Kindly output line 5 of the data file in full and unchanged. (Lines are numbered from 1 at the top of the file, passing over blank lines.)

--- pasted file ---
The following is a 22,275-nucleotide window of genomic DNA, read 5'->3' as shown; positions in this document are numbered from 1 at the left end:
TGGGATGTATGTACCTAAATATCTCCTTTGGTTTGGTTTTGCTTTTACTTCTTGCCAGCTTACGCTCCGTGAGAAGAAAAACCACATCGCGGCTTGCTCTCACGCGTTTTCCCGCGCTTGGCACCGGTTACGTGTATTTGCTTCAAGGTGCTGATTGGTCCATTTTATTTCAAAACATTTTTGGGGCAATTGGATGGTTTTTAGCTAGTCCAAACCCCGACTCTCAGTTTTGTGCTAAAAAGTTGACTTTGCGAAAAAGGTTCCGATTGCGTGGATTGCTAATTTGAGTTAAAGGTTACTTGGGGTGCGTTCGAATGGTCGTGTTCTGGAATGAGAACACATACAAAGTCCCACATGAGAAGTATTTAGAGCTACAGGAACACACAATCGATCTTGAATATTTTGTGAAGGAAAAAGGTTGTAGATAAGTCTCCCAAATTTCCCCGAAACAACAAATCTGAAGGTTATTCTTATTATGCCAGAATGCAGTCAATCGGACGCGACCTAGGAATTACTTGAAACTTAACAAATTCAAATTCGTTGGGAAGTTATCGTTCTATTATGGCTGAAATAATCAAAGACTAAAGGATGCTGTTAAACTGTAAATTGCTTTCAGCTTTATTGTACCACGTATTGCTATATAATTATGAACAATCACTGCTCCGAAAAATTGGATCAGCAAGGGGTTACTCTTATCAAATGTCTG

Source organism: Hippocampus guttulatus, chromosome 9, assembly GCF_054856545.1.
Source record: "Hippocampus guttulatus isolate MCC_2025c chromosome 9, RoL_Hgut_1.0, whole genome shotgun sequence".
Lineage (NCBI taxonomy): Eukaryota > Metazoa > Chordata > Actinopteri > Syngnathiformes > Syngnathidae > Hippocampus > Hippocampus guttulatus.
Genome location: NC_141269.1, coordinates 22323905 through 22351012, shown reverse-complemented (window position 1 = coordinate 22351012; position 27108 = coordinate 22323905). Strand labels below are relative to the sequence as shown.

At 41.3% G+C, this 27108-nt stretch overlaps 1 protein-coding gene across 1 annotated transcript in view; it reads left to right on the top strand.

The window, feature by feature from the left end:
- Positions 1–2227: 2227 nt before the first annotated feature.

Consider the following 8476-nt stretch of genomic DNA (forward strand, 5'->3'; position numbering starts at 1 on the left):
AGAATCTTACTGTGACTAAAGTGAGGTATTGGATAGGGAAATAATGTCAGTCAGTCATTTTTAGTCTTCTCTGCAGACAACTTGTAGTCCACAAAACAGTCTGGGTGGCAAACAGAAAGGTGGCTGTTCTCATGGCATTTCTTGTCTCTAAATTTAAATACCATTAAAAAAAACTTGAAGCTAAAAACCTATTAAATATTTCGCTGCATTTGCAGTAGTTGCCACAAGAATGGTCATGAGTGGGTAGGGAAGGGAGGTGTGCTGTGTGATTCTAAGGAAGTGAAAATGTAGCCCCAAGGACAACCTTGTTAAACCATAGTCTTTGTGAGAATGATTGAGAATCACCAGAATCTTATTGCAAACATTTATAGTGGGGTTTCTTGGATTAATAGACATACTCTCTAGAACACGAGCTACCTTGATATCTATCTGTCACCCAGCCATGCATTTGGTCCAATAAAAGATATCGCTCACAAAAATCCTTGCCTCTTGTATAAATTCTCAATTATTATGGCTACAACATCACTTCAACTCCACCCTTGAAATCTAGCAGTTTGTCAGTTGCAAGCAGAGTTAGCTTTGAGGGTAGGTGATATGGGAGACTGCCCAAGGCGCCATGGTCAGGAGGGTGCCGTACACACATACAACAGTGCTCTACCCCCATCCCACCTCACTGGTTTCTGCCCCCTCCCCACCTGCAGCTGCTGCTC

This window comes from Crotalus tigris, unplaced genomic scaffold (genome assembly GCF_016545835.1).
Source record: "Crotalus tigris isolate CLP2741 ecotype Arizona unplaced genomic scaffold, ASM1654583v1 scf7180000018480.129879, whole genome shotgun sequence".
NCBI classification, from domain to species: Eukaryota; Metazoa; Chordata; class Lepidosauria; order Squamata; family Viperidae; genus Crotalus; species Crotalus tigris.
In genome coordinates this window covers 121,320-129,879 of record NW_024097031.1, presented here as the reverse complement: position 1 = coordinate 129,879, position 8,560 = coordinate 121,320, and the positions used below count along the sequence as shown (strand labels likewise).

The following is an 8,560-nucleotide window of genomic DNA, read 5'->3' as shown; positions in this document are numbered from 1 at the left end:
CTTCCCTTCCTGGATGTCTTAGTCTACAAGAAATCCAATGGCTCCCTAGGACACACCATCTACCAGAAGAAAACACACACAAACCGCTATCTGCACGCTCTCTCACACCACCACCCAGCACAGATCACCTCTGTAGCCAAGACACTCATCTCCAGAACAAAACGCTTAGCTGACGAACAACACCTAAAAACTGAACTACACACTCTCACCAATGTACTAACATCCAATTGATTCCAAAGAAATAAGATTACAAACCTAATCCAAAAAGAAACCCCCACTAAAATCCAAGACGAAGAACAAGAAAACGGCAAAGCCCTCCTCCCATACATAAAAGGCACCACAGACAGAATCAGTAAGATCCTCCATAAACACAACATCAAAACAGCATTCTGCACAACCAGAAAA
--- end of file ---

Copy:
Lineage (NCBI taxonomy): Eukaryota > Metazoa > Chordata > Actinopteri > Syngnathiformes > Syngnathidae > Hippocampus > Hippocampus guttulatus.